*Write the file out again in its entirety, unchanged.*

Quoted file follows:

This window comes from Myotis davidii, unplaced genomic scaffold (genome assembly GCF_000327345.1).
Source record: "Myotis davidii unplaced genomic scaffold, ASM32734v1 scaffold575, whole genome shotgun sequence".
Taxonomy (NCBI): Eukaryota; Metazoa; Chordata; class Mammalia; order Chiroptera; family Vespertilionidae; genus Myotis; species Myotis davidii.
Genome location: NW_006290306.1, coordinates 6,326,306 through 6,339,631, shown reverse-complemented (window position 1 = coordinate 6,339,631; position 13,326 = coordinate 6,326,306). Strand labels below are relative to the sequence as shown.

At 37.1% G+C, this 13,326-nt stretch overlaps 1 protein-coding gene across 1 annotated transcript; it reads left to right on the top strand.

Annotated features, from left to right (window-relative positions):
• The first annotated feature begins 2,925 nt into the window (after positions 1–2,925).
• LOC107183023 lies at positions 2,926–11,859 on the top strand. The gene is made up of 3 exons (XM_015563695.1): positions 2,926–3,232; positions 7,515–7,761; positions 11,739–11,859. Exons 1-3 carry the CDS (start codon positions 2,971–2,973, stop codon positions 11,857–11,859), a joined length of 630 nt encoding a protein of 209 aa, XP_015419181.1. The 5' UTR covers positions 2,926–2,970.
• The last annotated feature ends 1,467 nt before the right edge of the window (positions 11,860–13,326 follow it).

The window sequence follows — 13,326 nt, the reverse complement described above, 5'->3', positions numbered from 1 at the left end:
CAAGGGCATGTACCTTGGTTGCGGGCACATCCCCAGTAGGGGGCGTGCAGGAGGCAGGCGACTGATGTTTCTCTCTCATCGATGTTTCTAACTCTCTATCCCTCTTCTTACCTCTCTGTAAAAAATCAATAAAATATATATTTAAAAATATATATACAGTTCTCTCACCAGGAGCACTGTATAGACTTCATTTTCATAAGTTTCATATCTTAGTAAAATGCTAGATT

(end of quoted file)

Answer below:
This window comes from Myotis davidii, unplaced genomic scaffold (genome assembly GCF_000327345.1).
Source record: "Myotis davidii unplaced genomic scaffold, ASM32734v1 scaffold575, whole genome shotgun sequence".
Taxonomy (NCBI): Eukaryota; Metazoa; Chordata; class Mammalia; order Chiroptera; family Vespertilionidae; genus Myotis; species Myotis davidii.
Genome location: NW_006290306.1, coordinates 6,326,306 through 6,339,631, shown reverse-complemented (window position 1 = coordinate 6,339,631; position 13,326 = coordinate 6,326,306). Strand labels below are relative to the sequence as shown.

At 37.1% G+C, this 13,326-nt stretch overlaps 1 protein-coding gene across 1 annotated transcript; it reads left to right on the top strand.

Annotated features, from left to right (window-relative positions):
• The first annotated feature begins 2,925 nt into the window (after positions 1–2,925).
• LOC107183023 lies at positions 2,926–11,859 on the top strand. The gene is made up of 3 exons (XM_015563695.1): positions 2,926–3,232; positions 7,515–7,761; positions 11,739–11,859. Exons 1-3 carry the CDS (start codon positions 2,971–2,973, stop codon positions 11,857–11,859), a joined length of 630 nt encoding a protein of 209 aa, XP_015419181.1. The 5' UTR covers positions 2,926–2,970.
• The last annotated feature ends 1,467 nt before the right edge of the window (positions 11,860–13,326 follow it).

The window sequence follows — 13,326 nt, the reverse complement described above, 5'->3', positions numbered from 1 at the left end:
CAAGGGCATGTACCTTGGTTGCGGGCACATCCCCAGTAGGGGGCGTGCAGGAGGCAGGCGACTGATGTTTCTCTCTCATCGATGTTTCTAACTCTCTATCCCTCTTCTTACCTCTCTGTAAAAAATCAATAAAATATATATTTAAAAATATATATACAGTTCTCTCACCAGGAGCACTGTATAGACTTCATTTTCATAAGTTTCATATCTTAGTAAAATGCTAGATT